05:14 GMT07 April 2020
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    In preparation for NASA’s long-awaited human mission to the Red Planet, experts are now zeroing in on the operation’s most desirable landing area to ensure astronauts will be able to harvest ice necessary for everything from drinking water to rocket fuel.

    Even though NASA’s Artemis III mission is set to return astronauts to the moon by 2024, complete with new, more flexible spacesuits, researchers also have their eyes on another monumental operation: a human Mars mission.

    However, in order to carry out this mission, astronauts will have to perform "in situ resource utilization” and collect water ice found within Martian polar caps. In other words, once they leave Earth, they’re on their own in terms of survival.

    "You wouldn't need a backhoe to dig up this ice. You could use a shovel," Sylvain Piqueux of NASA's Jet Propulsion Laboratory (JPL) in Pasadena, California, said, as quoted by NASA. "We're continuing to collect data on buried ice on Mars, zeroing in on the best places for astronauts to land."

    According to the release, entitled “NASA's Treasure Map for Water Ice on Mars,” researchers using data from the administration’s Mars Reconnaissance Orbiter (MRO) and Mars Odyssey orbiter are considering the northern and southern mid-latitudes, ”which have more plentiful sunlight and warmer temperatures than the poles.”

    This rainbow-colored map shows underground water ice on Mars. Cool colors are closer to the surface than warm colors; black zones indicate areas where a spacecraft would sink into fine dust; the outlined box represents the ideal region to send astronauts for them to dig up water ice.
    This rainbow-colored map shows underground water ice on Mars. Cool colors are closer to the surface than warm colors; black zones indicate areas where a spacecraft would sink into fine dust; the outlined box represents the ideal region to send astronauts for them to dig up water ice.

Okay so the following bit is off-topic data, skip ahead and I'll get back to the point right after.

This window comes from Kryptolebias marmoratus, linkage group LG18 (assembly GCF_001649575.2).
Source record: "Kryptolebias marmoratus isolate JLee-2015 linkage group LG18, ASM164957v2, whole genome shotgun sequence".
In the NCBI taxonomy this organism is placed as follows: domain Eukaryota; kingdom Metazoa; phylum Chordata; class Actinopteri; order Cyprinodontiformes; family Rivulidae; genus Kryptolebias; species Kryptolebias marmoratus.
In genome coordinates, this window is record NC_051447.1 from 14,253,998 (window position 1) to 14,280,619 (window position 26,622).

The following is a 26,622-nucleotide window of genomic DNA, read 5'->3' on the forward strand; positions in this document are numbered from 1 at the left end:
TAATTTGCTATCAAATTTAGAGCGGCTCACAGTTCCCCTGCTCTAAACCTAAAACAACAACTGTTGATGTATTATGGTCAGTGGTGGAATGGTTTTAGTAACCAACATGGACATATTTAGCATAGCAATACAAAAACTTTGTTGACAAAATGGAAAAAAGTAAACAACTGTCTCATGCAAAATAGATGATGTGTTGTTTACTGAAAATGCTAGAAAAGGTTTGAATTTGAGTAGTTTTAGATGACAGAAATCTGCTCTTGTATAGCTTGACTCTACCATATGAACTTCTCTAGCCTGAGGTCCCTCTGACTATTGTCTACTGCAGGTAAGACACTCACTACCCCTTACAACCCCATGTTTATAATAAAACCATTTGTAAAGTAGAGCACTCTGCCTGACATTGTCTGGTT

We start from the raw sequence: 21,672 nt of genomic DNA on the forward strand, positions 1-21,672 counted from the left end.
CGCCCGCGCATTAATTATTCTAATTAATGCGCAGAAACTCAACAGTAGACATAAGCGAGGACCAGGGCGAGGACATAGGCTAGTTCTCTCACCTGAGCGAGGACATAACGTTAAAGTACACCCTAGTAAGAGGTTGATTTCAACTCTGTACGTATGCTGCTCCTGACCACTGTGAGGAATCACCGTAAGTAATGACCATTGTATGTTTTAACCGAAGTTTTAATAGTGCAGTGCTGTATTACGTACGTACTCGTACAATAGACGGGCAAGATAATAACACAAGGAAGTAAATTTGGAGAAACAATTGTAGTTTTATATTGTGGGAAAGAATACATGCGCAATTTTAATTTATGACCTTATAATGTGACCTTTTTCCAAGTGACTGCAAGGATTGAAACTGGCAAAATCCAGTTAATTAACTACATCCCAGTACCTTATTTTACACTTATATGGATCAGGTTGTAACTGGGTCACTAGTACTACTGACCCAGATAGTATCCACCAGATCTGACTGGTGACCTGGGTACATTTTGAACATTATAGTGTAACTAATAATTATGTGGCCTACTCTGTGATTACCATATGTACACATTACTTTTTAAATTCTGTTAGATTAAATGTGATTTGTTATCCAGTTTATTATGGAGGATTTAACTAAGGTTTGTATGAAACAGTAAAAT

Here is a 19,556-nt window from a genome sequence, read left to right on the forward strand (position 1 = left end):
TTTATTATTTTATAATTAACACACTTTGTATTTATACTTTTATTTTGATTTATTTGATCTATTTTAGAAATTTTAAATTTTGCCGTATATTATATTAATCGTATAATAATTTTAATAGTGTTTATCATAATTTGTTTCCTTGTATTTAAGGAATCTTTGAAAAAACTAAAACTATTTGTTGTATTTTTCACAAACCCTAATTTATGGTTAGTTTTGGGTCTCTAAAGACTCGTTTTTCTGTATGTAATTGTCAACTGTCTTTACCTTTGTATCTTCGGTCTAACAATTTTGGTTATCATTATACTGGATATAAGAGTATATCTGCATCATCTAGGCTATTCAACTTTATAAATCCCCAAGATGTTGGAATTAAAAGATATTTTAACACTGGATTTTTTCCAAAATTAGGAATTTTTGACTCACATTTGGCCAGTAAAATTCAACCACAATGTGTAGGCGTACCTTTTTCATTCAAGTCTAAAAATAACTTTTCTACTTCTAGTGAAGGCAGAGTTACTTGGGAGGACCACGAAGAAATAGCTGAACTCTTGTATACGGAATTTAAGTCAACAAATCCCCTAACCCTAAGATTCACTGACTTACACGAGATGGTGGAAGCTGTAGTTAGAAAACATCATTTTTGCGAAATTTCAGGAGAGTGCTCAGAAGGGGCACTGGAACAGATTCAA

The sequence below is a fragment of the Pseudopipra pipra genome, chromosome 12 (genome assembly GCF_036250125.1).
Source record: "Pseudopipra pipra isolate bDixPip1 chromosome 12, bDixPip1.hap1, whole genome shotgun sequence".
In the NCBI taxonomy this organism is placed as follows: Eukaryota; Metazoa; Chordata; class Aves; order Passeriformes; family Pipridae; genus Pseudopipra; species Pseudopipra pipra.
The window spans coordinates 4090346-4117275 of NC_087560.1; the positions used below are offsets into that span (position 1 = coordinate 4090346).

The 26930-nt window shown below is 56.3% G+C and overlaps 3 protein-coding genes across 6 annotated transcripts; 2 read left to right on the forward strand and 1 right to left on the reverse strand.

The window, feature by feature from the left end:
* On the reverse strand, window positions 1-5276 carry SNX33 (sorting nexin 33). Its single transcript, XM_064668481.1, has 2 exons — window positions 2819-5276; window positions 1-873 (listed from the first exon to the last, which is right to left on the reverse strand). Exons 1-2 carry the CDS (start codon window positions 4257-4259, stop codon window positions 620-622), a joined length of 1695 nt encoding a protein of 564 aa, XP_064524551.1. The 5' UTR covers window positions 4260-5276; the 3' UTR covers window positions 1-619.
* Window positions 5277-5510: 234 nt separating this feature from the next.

Out of the available areas, scientists are leaning heavily towards the northern hemisphere’s Arcadia Planitia - a region which Piqueux plans to survey with a comprehensive campaign throughout the Red Planet’s seasons.

    "The more we look for near-surface ice, the more we find," said MRO Deputy Project Scientist Leslie Tamppari of NASA’s JPL. "Observing Mars with multiple spacecraft over the course of years continues to provide us with new ways of discovering this ice."

    NASA’s December 10 release noted that the administration has been indepthly exploring the usability of ice on Mars since NASA's Phoenix lander retrieved samples of the substance from the planet over a decade ago.

    "It is with great pride and a lot of joy that I announce today that we have found proof that this hard bright material is really water ice and not some other substance," Phoenix Principal Investigator Peter Smith of the University of Arizona, Tucson, said during a June 2008 news briefing on the lander’s findings.

    Aside from the basics of drinking water and jet fuel, humans are going to have to get creative and go 6 feet under or more if they want to survive on Mars, according to a September Daily Express interview with NASA astronaut and physiologist Dr. James Pawelczyk.

    “Survival on Mars really means going underground. So possibly identifying lava tubes of creating our own thick-walled structures but using the Martian surface,” he asserted.

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    Tags:
    water, research, researchers, Space, Mars, Moon, Moon, NASA
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